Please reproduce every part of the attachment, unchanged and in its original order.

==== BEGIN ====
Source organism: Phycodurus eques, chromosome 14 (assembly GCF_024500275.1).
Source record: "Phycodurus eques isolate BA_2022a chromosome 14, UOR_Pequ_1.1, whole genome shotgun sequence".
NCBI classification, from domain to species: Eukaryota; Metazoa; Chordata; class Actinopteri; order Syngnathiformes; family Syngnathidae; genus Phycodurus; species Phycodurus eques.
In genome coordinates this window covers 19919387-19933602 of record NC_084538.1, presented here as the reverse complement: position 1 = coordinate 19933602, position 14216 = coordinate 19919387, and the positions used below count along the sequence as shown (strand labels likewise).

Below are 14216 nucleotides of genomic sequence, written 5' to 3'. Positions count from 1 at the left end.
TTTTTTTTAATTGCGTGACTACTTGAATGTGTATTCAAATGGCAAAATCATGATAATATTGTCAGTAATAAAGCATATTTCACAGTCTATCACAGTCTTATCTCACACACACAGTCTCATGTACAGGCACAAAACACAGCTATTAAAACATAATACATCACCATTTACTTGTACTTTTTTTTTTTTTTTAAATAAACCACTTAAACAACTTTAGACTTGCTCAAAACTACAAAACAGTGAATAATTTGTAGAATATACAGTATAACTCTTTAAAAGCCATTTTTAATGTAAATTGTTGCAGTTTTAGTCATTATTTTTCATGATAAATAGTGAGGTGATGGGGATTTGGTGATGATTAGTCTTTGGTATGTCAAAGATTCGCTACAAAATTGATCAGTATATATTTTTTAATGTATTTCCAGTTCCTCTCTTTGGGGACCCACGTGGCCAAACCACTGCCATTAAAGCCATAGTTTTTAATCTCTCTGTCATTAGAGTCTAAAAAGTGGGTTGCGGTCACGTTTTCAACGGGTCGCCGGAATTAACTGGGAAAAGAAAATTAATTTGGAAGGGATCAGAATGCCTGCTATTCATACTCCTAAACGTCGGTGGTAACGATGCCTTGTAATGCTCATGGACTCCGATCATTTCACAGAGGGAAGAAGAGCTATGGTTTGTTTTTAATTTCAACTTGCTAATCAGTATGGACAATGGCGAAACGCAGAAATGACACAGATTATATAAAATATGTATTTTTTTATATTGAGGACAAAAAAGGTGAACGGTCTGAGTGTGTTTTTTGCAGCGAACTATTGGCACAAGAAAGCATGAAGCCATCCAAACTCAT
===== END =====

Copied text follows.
Source organism: Phycodurus eques, chromosome 14 (assembly GCF_024500275.1).
Source record: "Phycodurus eques isolate BA_2022a chromosome 14, UOR_Pequ_1.1, whole genome shotgun sequence".
NCBI classification, from domain to species: Eukaryota; Metazoa; Chordata; class Actinopteri; order Syngnathiformes; family Syngnathidae; genus Phycodurus; species Phycodurus eques.
In genome coordinates this window covers 19919387-19933602 of record NC_084538.1, presented here as the reverse complement: position 1 = coordinate 19933602, position 14216 = coordinate 19919387, and the positions used below count along the sequence as shown (strand labels likewise).

Below are 14216 nucleotides of genomic sequence, written 5' to 3'. Positions count from 1 at the left end.
TTTTTTTTAATTGCGTGACTACTTGAATGTGTATTCAAATGGCAAAATCATGATAATATTGTCAGTAATAAAGCATATTTCACAGTCTATCACAGTCTTATCTCACACACACAGTCTCATGTACAGGCACAAAACACAGCTATTAAAACATAATACATCACCATTTACTTGTACTTTTTTTTTTTTTTTAAATAAACCACTTAAACAACTTTAGACTTGCTCAAAACTACAAAACAGTGAATAATTTGTAGAATATACAGTATAACTCTTTAAAAGCCATTTTTAATGTAAATTGTTGCAGTTTTAGTCATTATTTTTCATGATAAATAGTGAGGTGATGGGGATTTGGTGATGATTAGTCTTTGGTATGTCAAAGATTCGCTACAAAATTGATCAGTATATATTTTTTAATGTATTTCCAGTTCCTCTCTTTGGGGACCCACGTGGCCAAACCACTGCCATTAAAGCCATAGTTTTTAATCTCTCTGTCATTAGAGTCTAAAAAGTGGGTTGCGGTCACGTTTTCAACGGGTCGCCGGAATTAACTGGGAAAAGAAAATTAATTTGGAAGGGATCAGAATGCCTGCTATTCATACTCCTAAACGTCGGTGGTAACGATGCCTTGTAATGCTCATGGACTCCGATCATTTCACAGAGGGAAGAAGAGCTATGGTTTGTTTTTAATTTCAACTTGCTAATCAGTATGGACAATGGCGAAACGCAGAAATGACACAGATTATATAAAATATGTATTTTTTTATATTGAGGACAAAAAAGGTGAACGGTCTGAGTGTGTTTTTTGCAGCGAACTATTGGCACAAGAAAGCATGAAGCCATCCAAACTCAT